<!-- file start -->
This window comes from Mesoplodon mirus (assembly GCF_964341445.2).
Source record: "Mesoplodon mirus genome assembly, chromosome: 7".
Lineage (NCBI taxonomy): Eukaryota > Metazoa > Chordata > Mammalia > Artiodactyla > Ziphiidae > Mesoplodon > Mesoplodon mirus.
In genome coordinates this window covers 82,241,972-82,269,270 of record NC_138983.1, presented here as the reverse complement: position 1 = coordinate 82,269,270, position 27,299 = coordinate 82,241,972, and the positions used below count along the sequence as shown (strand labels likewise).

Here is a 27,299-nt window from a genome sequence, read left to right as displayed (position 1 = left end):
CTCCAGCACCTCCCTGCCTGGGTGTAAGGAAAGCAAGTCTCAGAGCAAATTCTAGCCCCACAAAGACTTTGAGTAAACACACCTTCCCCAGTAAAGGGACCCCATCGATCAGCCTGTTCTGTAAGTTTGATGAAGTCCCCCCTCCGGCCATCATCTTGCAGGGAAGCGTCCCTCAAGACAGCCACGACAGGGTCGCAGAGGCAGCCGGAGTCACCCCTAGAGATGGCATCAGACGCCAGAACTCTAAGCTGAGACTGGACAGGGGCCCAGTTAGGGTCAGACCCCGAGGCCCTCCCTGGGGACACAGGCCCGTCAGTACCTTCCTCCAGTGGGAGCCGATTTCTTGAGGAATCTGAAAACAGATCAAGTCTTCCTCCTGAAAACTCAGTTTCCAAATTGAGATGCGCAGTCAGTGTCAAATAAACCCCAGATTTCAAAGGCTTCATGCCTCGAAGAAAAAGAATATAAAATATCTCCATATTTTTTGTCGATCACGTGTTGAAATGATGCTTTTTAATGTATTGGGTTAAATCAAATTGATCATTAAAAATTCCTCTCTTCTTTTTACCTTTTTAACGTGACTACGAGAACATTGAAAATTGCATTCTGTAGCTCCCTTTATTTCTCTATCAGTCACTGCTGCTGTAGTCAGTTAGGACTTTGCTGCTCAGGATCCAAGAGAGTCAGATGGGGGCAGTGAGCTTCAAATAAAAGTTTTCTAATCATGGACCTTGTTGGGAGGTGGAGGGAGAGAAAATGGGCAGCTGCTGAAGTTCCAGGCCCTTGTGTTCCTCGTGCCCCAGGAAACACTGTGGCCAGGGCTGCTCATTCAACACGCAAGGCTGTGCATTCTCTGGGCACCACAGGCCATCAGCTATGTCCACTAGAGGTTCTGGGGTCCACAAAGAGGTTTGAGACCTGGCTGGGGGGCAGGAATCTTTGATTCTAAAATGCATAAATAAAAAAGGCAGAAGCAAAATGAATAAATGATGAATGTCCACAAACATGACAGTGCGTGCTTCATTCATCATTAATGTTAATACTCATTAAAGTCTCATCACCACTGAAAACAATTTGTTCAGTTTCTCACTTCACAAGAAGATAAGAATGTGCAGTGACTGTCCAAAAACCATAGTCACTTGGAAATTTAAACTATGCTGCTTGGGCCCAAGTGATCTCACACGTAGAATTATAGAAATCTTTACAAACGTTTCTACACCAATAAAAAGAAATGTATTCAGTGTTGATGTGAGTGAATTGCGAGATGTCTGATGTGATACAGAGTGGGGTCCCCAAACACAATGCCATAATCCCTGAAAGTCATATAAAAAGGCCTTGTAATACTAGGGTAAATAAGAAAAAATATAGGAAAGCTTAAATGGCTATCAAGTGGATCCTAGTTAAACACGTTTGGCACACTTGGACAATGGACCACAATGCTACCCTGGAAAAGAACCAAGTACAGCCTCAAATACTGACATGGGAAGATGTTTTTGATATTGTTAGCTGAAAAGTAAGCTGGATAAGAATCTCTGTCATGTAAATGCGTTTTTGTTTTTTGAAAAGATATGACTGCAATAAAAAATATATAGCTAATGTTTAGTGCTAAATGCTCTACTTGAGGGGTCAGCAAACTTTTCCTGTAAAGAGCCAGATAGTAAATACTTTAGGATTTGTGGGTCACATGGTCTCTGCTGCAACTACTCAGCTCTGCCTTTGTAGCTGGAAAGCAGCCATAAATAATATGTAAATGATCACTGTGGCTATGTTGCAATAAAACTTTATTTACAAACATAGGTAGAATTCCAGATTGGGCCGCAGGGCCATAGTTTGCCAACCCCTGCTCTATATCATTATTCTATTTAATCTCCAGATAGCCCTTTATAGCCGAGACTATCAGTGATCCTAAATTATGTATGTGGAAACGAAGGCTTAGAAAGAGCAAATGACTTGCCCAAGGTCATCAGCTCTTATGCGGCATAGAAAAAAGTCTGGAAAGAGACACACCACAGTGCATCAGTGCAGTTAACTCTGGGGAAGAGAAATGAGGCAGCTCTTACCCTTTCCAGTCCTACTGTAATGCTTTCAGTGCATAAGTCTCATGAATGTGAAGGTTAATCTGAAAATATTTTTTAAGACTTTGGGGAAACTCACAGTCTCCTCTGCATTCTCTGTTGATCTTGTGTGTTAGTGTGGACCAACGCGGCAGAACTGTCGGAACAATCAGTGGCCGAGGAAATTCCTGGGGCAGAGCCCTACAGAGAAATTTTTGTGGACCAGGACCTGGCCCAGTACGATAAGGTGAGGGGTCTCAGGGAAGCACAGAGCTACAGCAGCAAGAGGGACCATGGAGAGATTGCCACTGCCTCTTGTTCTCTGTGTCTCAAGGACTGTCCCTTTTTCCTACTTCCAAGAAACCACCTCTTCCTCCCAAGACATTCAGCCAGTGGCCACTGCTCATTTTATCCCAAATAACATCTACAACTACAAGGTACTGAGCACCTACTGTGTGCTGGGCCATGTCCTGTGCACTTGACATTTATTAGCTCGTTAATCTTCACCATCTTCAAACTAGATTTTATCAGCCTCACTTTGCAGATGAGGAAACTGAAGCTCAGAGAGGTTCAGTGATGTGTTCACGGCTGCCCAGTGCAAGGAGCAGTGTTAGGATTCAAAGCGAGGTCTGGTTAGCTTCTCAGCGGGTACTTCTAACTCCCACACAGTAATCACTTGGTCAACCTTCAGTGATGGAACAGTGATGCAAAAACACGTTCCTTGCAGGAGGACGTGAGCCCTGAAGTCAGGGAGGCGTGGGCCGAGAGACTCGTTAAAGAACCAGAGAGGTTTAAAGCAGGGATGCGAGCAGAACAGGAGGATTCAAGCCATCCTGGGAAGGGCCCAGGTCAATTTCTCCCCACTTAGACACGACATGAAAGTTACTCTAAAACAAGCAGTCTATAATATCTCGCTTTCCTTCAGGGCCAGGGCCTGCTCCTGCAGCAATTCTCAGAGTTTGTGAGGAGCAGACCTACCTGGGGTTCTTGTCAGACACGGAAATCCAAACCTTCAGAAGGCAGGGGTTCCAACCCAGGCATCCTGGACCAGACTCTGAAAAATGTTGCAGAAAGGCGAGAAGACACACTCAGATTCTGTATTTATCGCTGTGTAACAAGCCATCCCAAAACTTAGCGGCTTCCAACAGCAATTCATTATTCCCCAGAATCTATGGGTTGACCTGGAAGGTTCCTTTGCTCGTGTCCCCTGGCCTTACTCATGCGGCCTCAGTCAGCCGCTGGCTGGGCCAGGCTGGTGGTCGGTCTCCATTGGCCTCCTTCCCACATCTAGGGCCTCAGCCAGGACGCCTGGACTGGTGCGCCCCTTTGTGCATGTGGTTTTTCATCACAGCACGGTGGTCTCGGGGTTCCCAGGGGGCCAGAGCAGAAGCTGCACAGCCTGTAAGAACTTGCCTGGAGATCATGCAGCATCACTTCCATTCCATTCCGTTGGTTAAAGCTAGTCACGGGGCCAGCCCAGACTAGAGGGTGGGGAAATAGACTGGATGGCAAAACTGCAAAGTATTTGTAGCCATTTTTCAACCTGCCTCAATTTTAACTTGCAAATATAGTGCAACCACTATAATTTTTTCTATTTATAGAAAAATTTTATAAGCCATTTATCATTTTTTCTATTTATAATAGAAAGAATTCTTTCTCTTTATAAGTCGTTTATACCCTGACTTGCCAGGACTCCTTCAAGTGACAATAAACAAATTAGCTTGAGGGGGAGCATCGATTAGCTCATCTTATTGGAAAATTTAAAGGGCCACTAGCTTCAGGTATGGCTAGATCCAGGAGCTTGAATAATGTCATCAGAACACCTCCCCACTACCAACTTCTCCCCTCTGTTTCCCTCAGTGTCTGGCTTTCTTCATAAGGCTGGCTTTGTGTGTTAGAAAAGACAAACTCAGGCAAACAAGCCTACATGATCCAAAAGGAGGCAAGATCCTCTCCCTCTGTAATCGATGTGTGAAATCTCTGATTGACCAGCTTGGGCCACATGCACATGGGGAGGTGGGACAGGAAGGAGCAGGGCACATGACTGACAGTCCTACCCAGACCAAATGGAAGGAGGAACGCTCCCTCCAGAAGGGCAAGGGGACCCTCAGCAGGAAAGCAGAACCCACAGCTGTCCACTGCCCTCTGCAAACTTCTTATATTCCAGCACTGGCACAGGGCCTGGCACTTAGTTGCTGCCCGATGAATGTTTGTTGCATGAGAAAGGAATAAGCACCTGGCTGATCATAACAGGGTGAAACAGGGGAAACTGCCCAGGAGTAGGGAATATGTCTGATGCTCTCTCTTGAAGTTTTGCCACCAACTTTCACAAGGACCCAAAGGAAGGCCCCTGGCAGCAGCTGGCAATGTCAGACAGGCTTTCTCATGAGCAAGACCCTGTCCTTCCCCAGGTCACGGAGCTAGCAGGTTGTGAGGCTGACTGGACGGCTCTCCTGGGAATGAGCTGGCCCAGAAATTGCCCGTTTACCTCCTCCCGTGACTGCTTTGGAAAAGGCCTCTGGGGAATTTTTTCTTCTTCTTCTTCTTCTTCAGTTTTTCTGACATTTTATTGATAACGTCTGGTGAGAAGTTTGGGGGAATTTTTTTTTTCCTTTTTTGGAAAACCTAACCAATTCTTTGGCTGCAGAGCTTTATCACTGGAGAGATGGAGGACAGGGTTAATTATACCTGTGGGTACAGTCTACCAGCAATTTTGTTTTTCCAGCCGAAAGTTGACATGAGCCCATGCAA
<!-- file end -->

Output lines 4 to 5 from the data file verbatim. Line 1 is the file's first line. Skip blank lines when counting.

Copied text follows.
In genome coordinates this window covers 82,241,972-82,269,270 of record NC_138983.1, presented here as the reverse complement: position 1 = coordinate 82,269,270, position 27,299 = coordinate 82,241,972, and the positions used below count along the sequence as shown (strand labels likewise).

Here is a 27,299-nt window from a genome sequence, read left to right as displayed (position 1 = left end):